Football Australia confirms 8 clubs for second division

Graham Arnold on national second tier & Australia's trajectory (3:31)

Socceroos coach Graham Arnold discusses the need for connectivity between state federations and the FA, and the benefits of a national second tier. (3:31)

LEICHARDT -- Australia's first-ever footballing national second tier (NST) will launch as a home-and-away league featuring Preston Lions, South Melbourne, Avondale, APIA Leichhardt, Marconi Stallions FC, Sydney Olympic, Sydney United 58, and Wollongong Wolves as its foundation sides.

Positioned as the division that sits below the A-League Men, Football Australia's NST will commence in March/April of 2025. The federation anticipates adding a further two to four clubs to these eight participants before kick-off, focusing on "ensuring a sustainable and diverse composition of clubs."

A 10-team competition will play home and away fixtures across 18 regular season games, plus finals, whilst a 12-team competition will play home and away fixtures across 22 regular season fixtures, plus finals.

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"One of the crucial parts of the assessment process was to ensure that the clubs that are selected do have the financial capability to sustain this competition in the short, medium and long term," Natalie Lutz, Football Australia's head of professional football and competitions, said.

"We did a significant amount of work with the clubs and [consultancy firm] BDO to assess the financial status of each club with historical and future projections based on the second-tier information that we provided to them and our projections, our model.

"The eight clubs that you see here today have undergone a thorough process. The expectation will be that we provide the proposed costs, and they understand what that means for them in terms of participation fees, potential roster payments, and all the elements that go into a competition so that they now have 12 to 15 months to align with those projections to secure those sponsorships to increase those membership numbers increase, matchday ticket, sales, club, merchandise, etc."

Football Australia described the competition as "a pivotal feature" of its media rights deal that will commence in 2025, which it presently has in market, and which also features the 2027 Women's World Cup, Matildas games, Socceroos games, and the Australia Cup amongst the properties up for grabs.

Clustered around the east coast of Australia and all bar Avondale former members of the A-League's predecessor competition, the National Soccer League, the inaugural members of the NST were selected based upon a criterion of financial sustainability, facilities, growth strategies, and community connection.

"There's an additional two to four positions available before the competition kicks off," said Johnson when pressed on the league's initial geographic spread. "We made a conscious and deliberate decision to ensure that the standard sat somewhere between the current NPL and also the A-League. So ultimately, the first priority was getting the best clubs together as we could. Those eight are here today and that was the priority.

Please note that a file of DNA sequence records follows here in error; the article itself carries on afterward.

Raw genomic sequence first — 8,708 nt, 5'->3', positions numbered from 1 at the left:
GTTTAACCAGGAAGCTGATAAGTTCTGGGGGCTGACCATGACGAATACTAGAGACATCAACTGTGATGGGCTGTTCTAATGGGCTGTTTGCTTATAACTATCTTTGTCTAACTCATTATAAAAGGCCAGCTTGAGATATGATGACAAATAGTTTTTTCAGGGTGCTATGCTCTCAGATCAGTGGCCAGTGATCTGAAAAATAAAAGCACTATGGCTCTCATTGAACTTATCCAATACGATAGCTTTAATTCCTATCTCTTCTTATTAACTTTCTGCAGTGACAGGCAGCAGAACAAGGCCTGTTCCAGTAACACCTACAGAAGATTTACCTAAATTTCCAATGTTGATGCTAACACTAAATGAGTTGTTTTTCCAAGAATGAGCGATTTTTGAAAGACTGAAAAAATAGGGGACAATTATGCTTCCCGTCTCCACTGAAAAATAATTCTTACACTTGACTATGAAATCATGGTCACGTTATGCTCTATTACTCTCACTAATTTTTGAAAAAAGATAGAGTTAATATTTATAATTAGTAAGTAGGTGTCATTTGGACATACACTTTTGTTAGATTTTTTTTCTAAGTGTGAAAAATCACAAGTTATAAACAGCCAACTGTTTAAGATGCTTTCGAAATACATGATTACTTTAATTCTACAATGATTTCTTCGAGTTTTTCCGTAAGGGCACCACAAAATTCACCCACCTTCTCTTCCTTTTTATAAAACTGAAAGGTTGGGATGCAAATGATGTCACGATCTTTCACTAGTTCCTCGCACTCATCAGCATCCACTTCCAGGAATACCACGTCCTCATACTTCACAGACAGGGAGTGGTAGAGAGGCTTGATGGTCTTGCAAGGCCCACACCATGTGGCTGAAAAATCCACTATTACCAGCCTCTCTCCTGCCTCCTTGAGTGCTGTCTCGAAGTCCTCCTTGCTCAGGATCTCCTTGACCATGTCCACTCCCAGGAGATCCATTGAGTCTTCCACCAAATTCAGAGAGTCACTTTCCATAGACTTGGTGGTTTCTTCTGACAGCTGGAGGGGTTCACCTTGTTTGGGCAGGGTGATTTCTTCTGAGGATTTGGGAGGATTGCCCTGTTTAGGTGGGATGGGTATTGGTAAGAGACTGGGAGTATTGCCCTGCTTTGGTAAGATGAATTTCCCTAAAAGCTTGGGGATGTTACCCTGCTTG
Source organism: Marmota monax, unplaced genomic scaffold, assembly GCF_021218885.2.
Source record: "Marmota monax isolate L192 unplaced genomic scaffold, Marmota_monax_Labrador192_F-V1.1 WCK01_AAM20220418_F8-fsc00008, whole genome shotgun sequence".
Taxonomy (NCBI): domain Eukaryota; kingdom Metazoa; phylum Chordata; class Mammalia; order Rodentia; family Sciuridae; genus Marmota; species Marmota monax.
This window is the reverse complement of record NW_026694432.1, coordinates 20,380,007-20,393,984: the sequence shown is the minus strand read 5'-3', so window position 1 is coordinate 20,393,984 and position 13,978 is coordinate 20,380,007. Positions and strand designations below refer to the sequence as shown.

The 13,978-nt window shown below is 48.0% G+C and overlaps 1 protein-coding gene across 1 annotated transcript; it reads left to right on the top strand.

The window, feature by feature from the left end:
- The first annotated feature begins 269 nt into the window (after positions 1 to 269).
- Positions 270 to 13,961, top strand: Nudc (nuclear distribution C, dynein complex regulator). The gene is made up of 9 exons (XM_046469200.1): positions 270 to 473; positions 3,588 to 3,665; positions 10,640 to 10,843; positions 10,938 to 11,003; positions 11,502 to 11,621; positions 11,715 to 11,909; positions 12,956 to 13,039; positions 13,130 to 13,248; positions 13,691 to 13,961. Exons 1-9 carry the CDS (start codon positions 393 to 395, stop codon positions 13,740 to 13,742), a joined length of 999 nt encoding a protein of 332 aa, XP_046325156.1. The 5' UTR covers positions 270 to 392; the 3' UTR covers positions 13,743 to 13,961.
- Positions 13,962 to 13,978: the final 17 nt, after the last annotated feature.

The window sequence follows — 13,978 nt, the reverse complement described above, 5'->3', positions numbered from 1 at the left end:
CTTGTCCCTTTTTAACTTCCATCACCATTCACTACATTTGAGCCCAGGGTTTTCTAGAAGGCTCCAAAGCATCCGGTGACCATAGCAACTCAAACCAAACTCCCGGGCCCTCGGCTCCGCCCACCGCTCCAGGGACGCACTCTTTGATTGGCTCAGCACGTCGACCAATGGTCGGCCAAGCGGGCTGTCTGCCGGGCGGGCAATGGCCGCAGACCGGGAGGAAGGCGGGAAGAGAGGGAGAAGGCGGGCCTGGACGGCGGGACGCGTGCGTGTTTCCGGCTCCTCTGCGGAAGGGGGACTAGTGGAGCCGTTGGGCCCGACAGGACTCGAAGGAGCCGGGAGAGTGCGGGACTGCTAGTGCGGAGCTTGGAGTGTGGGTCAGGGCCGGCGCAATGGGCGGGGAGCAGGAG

"There are some very strong bids from outside New South Wales and Victoria, and we're very excited to see where those two to four clubs will be when the competition kicks off in 25."

All eight clubs announced by Football Australia on Monday have signed participation agreements and provided a bank guarantee to take part in the competition, understood to be $500,000. They will also be required to pay an annual participation fee that will cover the league's administrative costs.

The league's name and branding are expected to be unveiled in the early months of 2024, with it expected that Football Australia will seek to build upon the existing brand of its National Premier Leagues' property.

"If we talk about the business model of the competition, there's really three main revenue streams that we got to look at," said Johnson. "The first is sponsorship. So how can we sell sponsors as a league and then the clubs also need to sell sponsors locally?

"The second is broadcast; I don't expect the league to generate broadcasts to start off with, it's more about making sure that it's produced, it's visible and it has as much reach as possible and if we can get that right, it's going to help the clubs with sponsorship as well.

"Third area is its matchday revenue. So it's getting bums on seats or selling tickets. It's getting into the community and making sure that the community is engaged with the clubs."

Johnson said that Football Australia will encourage state federations to allow NST clubs to continue to field sides in their local NPL competitions in some form - A-Leagues clubs field youth teams in their local NPLs - and also flagged that the a Champions League-style competition for both the NPL Men's and Women's would also be introduced in 2025.

The league will initially operate without a system of promotion or relegation between itself and the A-League above it or the various NPL competitions around the nation below, with the latter the more realistic, medium-term goal.

"There are no immediate plans to connect the NPL to the second tier," said Johnson. "But I think one day there certainly will be.

"You can see by ... creating a Champions League, we want to grow that level of the pyramid as well.

"And if we can have three strong levels ... you have the NPL, which is your third tier, it's a regionally based competition that comes together at the end of the season, to compete at a national level. You then have a second-tier competition that's played 10 or 12 teams home and away.

"That conversation about connecting those two at the right time is much easier had than what it is right now. And given that the second tier doesn't exist, yet."